I use a computer to write. I have a word processing program, a screenplay writing program, a graphic design program and I used to have been an avid user of E-mail. This is not about using the computer. I’ve watched children stare in amazement at educational programs. I do not want to rid the world of a scourge which is not a scourge. My aim is to perhaps make one person who needs to, consider the nature of their modern existence. Perhaps my first concern is only for myself. When my faculties of discernment become too thinned and yet I insist on placing more and more food on my plate as if to devour all of the food in the world in the shortest amount of time will make me healthy, happy, wise and strong then I am fooling myself. The mis-education in our society is not that we learn too little, but that we learn too much. We don’t take the time to sift through what we’ve already got and allow the natural connections to unfold in a manner that we may see.
I don’t blame our educational system per se for we only want what everybody else wants, teachers included, that is, to give to children the necessary tools that they need to live productive and happy lives. But there are too many accidents. Too many deaths. Too much violence. Too little acceptance for difference. Too much hate stemming from too much pain. There is no one panacea for our societal ills. There is no one answer. We are ill equipped to ask the proper questions whenever two or more are gathered. One mind believes in reality as such and the other believes in a different world. All that we can ask is that “we get along” as Rodney King so poetically and simply stated it. We need to unplug our worlds at times and ironically enough, after we do, we then need to plug back in and take a few more strides towards the ever flowing stream of technology, political kindness which some would perhaps call an oxymoron, and the rosebud, never to be picked mind you, of an infant dream where morality is as the whirlpool and our greatest feat is not to dive, but to hold sacred without knowing fully or even expecting to in this life, its answer blurred yet glistening like a diamond in a stream.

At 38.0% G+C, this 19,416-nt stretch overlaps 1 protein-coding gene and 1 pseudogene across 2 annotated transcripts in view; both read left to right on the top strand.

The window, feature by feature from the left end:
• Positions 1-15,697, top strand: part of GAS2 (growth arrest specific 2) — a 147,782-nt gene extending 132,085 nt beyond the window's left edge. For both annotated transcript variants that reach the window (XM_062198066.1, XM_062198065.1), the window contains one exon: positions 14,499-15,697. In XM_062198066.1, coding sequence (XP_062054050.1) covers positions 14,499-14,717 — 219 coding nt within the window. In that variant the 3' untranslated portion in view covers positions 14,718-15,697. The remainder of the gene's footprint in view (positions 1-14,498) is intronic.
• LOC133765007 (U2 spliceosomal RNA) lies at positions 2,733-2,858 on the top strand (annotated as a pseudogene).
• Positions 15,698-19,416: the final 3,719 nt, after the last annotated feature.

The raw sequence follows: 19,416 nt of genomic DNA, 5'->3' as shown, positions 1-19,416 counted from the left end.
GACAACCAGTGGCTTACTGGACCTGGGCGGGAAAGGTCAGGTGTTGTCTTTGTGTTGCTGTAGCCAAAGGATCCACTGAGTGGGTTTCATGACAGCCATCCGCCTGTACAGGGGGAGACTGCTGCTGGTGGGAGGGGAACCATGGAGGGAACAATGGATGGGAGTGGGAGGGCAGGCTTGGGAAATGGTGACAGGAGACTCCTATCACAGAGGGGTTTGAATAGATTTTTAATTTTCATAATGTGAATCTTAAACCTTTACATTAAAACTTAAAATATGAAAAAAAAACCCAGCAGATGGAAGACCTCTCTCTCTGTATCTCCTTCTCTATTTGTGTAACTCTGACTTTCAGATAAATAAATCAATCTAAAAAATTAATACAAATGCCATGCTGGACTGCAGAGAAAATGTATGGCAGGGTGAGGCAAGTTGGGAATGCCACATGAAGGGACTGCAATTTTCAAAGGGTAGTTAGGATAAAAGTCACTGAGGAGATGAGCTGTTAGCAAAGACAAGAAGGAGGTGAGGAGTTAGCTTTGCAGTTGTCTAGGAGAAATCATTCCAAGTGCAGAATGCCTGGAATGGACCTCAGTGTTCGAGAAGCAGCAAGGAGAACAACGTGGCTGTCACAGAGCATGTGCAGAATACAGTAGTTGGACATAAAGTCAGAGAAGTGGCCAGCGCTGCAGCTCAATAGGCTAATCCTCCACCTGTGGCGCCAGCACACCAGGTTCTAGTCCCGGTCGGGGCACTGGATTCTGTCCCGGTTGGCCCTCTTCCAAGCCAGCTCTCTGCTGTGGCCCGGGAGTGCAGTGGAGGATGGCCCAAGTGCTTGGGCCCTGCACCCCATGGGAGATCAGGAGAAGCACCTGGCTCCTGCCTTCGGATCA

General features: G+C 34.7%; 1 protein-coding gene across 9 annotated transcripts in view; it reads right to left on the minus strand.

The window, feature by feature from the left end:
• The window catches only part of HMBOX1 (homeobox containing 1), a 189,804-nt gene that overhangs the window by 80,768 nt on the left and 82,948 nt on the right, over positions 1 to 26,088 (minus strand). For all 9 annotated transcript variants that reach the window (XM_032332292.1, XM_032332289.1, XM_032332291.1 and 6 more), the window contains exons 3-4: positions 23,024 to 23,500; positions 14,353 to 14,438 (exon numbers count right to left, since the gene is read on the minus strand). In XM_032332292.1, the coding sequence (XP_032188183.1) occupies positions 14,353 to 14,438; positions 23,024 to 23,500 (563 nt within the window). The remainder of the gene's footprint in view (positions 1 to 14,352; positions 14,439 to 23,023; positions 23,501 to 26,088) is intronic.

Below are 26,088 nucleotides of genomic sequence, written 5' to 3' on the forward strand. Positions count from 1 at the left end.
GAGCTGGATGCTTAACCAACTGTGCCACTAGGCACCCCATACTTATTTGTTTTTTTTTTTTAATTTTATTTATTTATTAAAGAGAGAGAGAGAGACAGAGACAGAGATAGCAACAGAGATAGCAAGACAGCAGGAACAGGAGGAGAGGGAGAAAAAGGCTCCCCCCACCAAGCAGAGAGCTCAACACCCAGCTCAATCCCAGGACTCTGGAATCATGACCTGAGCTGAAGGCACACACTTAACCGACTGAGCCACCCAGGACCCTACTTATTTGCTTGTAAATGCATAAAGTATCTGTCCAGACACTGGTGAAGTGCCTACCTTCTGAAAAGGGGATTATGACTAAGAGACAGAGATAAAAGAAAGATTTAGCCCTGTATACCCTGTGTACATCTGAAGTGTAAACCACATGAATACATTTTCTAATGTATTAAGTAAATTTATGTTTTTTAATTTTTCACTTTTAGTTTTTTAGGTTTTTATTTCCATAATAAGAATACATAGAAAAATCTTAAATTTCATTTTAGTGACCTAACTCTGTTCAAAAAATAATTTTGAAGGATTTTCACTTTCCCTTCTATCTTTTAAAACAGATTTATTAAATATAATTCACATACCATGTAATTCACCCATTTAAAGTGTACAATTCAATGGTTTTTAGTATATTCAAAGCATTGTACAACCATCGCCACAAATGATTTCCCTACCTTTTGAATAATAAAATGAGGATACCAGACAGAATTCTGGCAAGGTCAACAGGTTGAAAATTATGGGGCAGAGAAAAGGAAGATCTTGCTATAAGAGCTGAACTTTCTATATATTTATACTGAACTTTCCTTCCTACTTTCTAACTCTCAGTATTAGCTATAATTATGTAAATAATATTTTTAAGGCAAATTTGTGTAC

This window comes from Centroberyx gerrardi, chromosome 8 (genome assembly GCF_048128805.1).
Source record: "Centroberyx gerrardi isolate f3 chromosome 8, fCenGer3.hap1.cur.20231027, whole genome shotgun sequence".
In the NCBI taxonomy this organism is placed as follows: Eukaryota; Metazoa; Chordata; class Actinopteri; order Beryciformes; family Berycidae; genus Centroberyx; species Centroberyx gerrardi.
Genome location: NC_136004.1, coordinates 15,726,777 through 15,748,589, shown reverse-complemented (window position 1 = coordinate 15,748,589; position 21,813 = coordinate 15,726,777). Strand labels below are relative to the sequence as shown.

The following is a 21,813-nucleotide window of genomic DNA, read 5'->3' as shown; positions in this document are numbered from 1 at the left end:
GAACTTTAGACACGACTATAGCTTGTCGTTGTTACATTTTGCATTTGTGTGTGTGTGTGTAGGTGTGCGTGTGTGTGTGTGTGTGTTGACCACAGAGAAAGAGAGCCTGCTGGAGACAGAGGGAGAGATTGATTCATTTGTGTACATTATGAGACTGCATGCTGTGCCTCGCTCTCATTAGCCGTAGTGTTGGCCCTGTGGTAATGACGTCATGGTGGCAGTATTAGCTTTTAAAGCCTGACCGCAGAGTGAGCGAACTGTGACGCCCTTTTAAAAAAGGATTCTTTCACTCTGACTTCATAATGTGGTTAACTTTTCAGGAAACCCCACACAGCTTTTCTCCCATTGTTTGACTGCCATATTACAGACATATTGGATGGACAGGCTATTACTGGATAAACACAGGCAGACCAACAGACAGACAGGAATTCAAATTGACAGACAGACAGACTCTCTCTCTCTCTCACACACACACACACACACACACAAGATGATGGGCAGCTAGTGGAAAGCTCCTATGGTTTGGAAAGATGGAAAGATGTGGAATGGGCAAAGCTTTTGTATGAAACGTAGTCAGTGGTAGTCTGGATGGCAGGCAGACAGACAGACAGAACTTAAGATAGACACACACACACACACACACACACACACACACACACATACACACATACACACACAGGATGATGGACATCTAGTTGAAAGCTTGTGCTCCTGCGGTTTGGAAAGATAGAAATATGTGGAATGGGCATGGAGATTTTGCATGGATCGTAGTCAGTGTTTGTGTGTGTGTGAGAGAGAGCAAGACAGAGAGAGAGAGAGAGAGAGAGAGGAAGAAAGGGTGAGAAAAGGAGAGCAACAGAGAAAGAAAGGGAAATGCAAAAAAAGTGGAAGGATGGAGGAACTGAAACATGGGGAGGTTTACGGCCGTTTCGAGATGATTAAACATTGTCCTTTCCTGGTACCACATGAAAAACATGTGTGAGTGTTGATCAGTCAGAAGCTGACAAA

Advertisements
Published in: on December 20, 2010 at 7:06 pm  Leave a Comment  

The URI to TrackBack this entry is: https://fargokantrowitz.com/2010/12/20/neo/trackback/

RSS feed for comments on this post.

Leave a Reply

Fill in your details below or click an icon to log in:

WordPress.com Logo

You are commenting using your WordPress.com account. Log Out / Change )

Twitter picture

You are commenting using your Twitter account. Log Out / Change )

Facebook photo

You are commenting using your Facebook account. Log Out / Change )

Google+ photo

You are commenting using your Google+ account. Log Out / Change )

Connecting to %s

%d bloggers like this: